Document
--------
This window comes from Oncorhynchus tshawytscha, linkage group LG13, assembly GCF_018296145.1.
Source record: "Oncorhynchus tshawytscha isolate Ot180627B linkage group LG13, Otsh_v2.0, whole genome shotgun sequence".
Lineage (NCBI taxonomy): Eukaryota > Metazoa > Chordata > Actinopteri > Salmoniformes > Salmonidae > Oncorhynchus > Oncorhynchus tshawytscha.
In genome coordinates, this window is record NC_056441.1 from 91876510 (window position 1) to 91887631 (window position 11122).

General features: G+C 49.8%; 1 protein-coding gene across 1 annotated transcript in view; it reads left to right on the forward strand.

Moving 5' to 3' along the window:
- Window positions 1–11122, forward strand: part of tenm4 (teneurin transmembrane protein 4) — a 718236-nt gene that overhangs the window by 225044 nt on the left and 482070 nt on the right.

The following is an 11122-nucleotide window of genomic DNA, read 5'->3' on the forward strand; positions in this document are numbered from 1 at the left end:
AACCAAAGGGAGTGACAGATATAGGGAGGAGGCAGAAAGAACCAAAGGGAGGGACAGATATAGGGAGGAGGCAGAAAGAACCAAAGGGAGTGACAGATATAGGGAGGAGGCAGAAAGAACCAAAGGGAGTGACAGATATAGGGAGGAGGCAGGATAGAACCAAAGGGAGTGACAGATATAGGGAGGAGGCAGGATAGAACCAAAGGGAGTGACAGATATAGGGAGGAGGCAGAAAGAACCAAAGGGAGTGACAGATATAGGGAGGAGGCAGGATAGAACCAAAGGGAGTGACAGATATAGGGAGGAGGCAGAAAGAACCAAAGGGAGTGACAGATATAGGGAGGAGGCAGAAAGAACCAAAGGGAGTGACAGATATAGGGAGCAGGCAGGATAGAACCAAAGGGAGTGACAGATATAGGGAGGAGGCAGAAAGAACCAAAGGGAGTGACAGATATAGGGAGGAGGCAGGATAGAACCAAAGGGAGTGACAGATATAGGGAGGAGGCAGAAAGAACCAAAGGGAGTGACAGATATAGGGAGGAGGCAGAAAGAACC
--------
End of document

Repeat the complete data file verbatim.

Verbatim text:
This window comes from Oncorhynchus tshawytscha, linkage group LG13, assembly GCF_018296145.1.
Source record: "Oncorhynchus tshawytscha isolate Ot180627B linkage group LG13, Otsh_v2.0, whole genome shotgun sequence".
Lineage (NCBI taxonomy): Eukaryota > Metazoa > Chordata > Actinopteri > Salmoniformes > Salmonidae > Oncorhynchus > Oncorhynchus tshawytscha.
In genome coordinates, this window is record NC_056441.1 from 91876510 (window position 1) to 91887631 (window position 11122).

General features: G+C 49.8%; 1 protein-coding gene across 1 annotated transcript in view; it reads left to right on the forward strand.

Moving 5' to 3' along the window:
- Window positions 1–11122, forward strand: part of tenm4 (teneurin transmembrane protein 4) — a 718236-nt gene that overhangs the window by 225044 nt on the left and 482070 nt on the right.

The following is an 11122-nucleotide window of genomic DNA, read 5'->3' on the forward strand; positions in this document are numbered from 1 at the left end:
AACCAAAGGGAGTGACAGATATAGGGAGGAGGCAGAAAGAACCAAAGGGAGGGACAGATATAGGGAGGAGGCAGAAAGAACCAAAGGGAGTGACAGATATAGGGAGGAGGCAGAAAGAACCAAAGGGAGTGACAGATATAGGGAGGAGGCAGGATAGAACCAAAGGGAGTGACAGATATAGGGAGGAGGCAGGATAGAACCAAAGGGAGTGACAGATATAGGGAGGAGGCAGAAAGAACCAAAGGGAGTGACAGATATAGGGAGGAGGCAGGATAGAACCAAAGGGAGTGACAGATATAGGGAGGAGGCAGAAAGAACCAAAGGGAGTGACAGATATAGGGAGGAGGCAGAAAGAACCAAAGGGAGTGACAGATATAGGGAGCAGGCAGGATAGAACCAAAGGGAGTGACAGATATAGGGAGGAGGCAGAAAGAACCAAAGGGAGTGACAGATATAGGGAGGAGGCAGGATAGAACCAAAGGGAGTGACAGATATAGGGAGGAGGCAGAAAGAACCAAAGGGAGTGACAGATATAGGGAGGAGGCAGAAAGAACC